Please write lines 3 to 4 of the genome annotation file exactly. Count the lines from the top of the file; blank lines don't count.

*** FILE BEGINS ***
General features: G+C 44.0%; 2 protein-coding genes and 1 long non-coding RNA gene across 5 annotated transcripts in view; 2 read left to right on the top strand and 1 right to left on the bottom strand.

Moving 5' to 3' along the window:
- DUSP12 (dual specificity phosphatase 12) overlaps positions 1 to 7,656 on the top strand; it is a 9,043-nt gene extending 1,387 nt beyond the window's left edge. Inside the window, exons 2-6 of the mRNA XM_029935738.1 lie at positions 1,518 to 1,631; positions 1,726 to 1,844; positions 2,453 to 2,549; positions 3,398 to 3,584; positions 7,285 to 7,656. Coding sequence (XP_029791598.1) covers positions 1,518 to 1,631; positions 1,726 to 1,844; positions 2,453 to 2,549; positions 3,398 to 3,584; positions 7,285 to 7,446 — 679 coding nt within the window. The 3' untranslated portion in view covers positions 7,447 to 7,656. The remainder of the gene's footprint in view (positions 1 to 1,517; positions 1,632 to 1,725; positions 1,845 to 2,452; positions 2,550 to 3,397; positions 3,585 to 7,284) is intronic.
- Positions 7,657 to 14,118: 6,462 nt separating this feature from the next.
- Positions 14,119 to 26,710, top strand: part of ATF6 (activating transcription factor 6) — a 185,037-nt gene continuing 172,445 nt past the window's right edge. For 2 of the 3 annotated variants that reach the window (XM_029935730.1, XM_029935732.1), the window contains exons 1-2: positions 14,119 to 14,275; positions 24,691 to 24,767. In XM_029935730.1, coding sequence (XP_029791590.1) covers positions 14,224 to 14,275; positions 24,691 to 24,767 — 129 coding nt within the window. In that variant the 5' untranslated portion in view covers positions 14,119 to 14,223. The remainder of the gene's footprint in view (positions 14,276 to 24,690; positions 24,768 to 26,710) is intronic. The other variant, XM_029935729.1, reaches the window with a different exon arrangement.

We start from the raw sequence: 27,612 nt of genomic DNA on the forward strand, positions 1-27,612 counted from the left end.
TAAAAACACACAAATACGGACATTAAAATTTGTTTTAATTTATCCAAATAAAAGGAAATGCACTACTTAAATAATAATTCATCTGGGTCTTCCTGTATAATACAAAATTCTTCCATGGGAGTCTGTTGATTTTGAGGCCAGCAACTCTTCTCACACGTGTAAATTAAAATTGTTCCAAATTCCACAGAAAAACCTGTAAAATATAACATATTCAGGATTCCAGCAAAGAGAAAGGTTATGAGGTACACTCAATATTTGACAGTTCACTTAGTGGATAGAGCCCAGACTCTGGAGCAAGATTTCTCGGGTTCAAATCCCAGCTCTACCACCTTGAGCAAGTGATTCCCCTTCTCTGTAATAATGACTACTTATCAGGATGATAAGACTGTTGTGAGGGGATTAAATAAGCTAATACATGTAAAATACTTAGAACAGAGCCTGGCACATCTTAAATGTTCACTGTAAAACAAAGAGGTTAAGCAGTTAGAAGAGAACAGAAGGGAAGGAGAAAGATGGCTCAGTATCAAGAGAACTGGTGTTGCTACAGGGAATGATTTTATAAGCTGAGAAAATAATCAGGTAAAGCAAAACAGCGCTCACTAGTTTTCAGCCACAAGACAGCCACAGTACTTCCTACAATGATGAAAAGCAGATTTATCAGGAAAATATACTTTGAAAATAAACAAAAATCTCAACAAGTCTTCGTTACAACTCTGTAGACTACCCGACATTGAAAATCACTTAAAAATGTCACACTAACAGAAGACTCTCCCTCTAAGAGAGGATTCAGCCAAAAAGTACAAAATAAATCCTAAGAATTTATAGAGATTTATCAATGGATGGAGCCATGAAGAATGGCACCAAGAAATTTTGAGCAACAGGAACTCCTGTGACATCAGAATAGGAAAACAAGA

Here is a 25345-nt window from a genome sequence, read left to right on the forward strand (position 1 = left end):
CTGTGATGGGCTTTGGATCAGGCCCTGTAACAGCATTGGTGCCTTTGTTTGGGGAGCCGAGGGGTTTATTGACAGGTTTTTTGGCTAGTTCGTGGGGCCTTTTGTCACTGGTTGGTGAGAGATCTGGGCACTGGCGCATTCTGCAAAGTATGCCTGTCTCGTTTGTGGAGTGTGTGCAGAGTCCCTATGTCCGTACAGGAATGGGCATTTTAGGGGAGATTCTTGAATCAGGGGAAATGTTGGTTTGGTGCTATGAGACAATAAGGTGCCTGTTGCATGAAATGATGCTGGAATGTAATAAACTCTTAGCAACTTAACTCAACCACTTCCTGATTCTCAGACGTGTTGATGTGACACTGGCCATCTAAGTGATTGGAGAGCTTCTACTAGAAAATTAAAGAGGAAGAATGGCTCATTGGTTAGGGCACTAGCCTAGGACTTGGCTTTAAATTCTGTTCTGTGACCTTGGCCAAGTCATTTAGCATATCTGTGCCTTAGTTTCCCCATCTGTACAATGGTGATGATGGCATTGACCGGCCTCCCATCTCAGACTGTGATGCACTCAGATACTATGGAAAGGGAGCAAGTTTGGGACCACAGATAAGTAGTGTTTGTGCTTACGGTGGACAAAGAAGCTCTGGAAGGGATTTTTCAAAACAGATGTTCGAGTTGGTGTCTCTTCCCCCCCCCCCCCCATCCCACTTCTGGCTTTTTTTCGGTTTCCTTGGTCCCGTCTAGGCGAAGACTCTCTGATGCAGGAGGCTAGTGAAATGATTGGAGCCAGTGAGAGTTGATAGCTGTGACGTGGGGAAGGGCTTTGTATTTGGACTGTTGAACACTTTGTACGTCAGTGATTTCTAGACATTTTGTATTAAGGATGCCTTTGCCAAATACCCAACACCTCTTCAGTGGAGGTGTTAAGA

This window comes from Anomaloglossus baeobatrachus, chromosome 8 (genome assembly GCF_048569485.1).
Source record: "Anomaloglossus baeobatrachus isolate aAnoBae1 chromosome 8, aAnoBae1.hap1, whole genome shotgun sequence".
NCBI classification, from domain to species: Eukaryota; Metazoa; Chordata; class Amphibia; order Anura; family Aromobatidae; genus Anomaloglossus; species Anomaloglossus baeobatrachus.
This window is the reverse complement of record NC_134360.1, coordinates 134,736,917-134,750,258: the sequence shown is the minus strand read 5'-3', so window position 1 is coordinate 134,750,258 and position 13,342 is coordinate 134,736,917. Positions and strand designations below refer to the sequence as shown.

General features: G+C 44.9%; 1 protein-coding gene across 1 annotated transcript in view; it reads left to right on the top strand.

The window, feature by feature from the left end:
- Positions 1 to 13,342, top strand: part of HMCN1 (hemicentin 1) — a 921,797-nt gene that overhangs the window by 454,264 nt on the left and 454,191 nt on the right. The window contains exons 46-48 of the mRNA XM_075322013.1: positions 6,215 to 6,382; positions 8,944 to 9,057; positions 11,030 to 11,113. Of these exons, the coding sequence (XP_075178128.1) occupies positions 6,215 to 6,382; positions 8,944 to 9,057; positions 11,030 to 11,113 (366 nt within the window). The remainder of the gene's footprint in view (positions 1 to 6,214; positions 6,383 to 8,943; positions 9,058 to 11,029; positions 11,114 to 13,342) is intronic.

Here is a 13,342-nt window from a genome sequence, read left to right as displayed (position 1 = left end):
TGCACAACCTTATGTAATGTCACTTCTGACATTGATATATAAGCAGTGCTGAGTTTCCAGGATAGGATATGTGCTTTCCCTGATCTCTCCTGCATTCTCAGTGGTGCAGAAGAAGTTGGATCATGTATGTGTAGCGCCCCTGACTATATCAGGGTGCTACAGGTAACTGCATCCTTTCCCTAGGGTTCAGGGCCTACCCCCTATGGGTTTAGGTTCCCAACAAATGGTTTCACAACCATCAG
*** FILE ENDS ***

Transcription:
- DUSP12 (dual specificity phosphatase 12) overlaps positions 1 to 7,656 on the top strand; it is a 9,043-nt gene extending 1,387 nt beyond the window's left edge. Inside the window, exons 2-6 of the mRNA XM_029935738.1 lie at positions 1,518 to 1,631; positions 1,726 to 1,844; positions 2,453 to 2,549; positions 3,398 to 3,584; positions 7,285 to 7,656. Coding sequence (XP_029791598.1) covers positions 1,518 to 1,631; positions 1,726 to 1,844; positions 2,453 to 2,549; positions 3,398 to 3,584; positions 7,285 to 7,446 — 679 coding nt within the window. The 3' untranslated portion in view covers positions 7,447 to 7,656. The remainder of the gene's footprint in view (positions 1 to 1,517; positions 1,632 to 1,725; positions 1,845 to 2,452; positions 2,550 to 3,397; positions 3,585 to 7,284) is intronic.
- Positions 7,657 to 14,118: 6,462 nt separating this feature from the next.